For parents of children and teenagers, the internet can be a scary place. Sensationalized news stories have us all nervous about hackers and potential predators. This is reflected in the public discourse, which tends to emphasize the dangers of the internet while not giving enough credit to the technology as a positive learning tool. To better understand the ways in which young people learn today, and will learn in the future, the Aspen Institute created the Task Force on Learning and the Internet. This group of experts created a guide to serve as a framework for dialogue and action among the learning community’s many stakeholders. The guide addresses how to balance the need for student’s privacy and security, while at the same time spurring innovation and engagement.
Instead of relying on purely defensive measures for protection such as filtering and monitoring, the guide suggests that parents should work together with students, educators, and tech developers to create “trusted environments” that allow young people to pursue their interests safely. This will help keep their children’s data secure while allowing for greater learning. Here are five steps for parents to help initiate these conversations and exercise more control in online learning.
Look into educational organizations that have taken steps to address transparency about data security.
Websites like Khan Academy and Schoolzilla provide details on what information is gathered, how they use that information, and what is done to protect it. For example, Khan Academy’s privacy notice says that parental consent is required for children under 13 years old. If your child has registered without your permission, you can alert the website and request that his or her personal information be removed from their system. These best practices can be used as a comparison when learning about data privacy issues across learning platforms.
Engage your child in discussions about creating a trusted environment and actively listen to his or her perspective.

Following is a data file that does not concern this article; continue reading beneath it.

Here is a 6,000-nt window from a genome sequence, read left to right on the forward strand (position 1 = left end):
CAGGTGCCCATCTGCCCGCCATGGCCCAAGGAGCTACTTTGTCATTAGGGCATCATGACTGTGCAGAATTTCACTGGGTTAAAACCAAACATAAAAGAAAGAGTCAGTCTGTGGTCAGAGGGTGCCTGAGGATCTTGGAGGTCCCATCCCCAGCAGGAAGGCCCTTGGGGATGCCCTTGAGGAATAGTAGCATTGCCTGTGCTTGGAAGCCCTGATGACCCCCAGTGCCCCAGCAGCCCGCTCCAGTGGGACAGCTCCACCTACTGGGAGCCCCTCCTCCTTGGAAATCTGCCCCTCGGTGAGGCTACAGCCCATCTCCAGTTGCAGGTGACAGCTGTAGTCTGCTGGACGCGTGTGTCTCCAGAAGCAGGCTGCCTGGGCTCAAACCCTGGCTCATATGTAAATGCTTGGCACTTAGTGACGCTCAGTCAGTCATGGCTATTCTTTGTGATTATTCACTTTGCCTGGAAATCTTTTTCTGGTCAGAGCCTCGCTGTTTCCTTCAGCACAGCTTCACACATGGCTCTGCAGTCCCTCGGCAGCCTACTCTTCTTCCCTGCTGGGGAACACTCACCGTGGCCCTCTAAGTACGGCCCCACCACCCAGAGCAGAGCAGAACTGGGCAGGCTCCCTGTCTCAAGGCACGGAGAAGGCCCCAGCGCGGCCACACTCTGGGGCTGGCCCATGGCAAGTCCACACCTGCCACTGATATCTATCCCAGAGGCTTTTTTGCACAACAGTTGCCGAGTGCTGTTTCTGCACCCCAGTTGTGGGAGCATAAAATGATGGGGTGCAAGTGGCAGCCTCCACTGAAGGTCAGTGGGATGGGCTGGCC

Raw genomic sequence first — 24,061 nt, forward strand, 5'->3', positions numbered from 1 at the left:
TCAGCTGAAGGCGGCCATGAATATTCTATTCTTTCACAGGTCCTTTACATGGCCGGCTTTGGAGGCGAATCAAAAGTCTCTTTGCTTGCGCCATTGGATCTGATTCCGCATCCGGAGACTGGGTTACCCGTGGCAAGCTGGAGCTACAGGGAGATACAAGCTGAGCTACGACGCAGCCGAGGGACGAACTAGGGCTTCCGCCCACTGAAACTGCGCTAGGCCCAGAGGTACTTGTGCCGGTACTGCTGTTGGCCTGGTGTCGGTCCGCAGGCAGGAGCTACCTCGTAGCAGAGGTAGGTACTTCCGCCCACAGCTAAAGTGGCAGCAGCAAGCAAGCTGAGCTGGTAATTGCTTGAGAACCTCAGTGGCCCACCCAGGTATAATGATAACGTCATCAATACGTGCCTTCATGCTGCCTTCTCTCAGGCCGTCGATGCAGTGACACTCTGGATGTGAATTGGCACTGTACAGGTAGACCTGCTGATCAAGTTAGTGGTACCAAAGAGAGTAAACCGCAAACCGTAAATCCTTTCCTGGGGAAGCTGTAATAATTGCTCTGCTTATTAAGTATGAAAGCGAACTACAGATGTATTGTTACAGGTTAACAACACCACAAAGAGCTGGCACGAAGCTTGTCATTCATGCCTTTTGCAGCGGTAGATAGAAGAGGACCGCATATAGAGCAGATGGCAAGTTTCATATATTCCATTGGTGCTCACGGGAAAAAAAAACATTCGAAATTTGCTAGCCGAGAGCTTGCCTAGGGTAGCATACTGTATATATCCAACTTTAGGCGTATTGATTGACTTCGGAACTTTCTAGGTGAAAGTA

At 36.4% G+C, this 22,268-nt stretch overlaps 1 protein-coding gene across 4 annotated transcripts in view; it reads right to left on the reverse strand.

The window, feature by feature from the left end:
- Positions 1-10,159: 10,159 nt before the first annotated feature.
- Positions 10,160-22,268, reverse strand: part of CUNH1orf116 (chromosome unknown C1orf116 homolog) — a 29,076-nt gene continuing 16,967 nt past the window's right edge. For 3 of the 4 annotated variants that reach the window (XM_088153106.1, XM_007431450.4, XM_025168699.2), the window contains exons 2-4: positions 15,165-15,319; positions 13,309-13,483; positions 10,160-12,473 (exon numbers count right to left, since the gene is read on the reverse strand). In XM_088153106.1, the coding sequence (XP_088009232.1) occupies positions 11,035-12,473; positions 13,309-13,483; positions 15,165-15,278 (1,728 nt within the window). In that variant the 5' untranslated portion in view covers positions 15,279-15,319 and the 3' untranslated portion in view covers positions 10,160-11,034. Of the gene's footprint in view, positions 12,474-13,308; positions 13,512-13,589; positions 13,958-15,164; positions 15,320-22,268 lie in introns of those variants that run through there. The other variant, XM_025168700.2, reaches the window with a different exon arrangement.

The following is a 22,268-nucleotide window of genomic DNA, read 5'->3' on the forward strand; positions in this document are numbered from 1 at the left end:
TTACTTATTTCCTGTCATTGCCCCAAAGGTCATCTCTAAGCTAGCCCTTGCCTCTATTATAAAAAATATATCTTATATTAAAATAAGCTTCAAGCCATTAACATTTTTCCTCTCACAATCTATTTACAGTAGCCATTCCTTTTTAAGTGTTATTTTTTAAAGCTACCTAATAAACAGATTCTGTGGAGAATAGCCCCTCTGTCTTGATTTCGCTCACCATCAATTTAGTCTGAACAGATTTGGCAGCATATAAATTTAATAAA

Have an open conversation about what a trusted environment means to your child. What is their definition of trust and when do they feel safe? Ask what websites they are using at school, home, and during their extracurricular activities. Explore their reactions to different scenarios that could arise online such as cyber bullying or a request for personally identifiable information. It is important to define what information your family feels comfortable sharing online.
Find out what data is collected by learning websites that your child uses and how that information is protected and stored.
Big data is no longer reserved solely for businesses. Information about your child’s behavior is being tracked, profiled, and potentially shared. Look for each website’s terms and agreements of service. Are they clear and transparent about how data is used and stored? Learn whether user data can be sold or if this requires permission. Remember to address websites that your children may be using in each of their learning environments — at home, school, and community-based organizations. Then stay informed about any changes related to your child’s participation.
Ask how you can be involved in the decision-making process related to your child’s internet usage.
Who makes the decisions about which websites your child uses? Some schools employ central decision-making where principals and other head administrators set the agenda. Others allow teachers to make individual decisions for their classrooms. It is important to know what research these decision makers conduct beforehand regarding a website’s privacy, security, and access, especially for learners under the age of 13. Ask your child’s teacher or administrators if you can participate in meetings about data privacy and security at school. If no meetings are currently taking place, initiate one and include stakeholders such as tech developers in your community.
Take advantage of high quality content on the Internet.
The Internet can be a powerful learning tool, yet knowing where to find high quality content is often difficult. The task force identified a number of emerging products that can help. These include:
- Common Sense: a website that provides ratings and reviews of apps, games, websites, and digital curricula contributed by teachers
- The Federal Registry for Educational Excellence (FREE): a site created by the US Department of Education that includes a directory of over 400,000 learning resources organized by subject and standard
- Gooru: a search engine designed to find high quality interactive learning materials
- Summit Learning: a free student-directed learning system with a curriculum developed and maintained by teachers
Learning today goes well beyond the walls of the classroom. It is important for parents, students, educators, and tech developers to establish an open line of communication to best serve the needs of today’s families. The Aspen Institute Guide for Creating Trusted Learning Environments was created with the generous support of the MacArthur Foundation.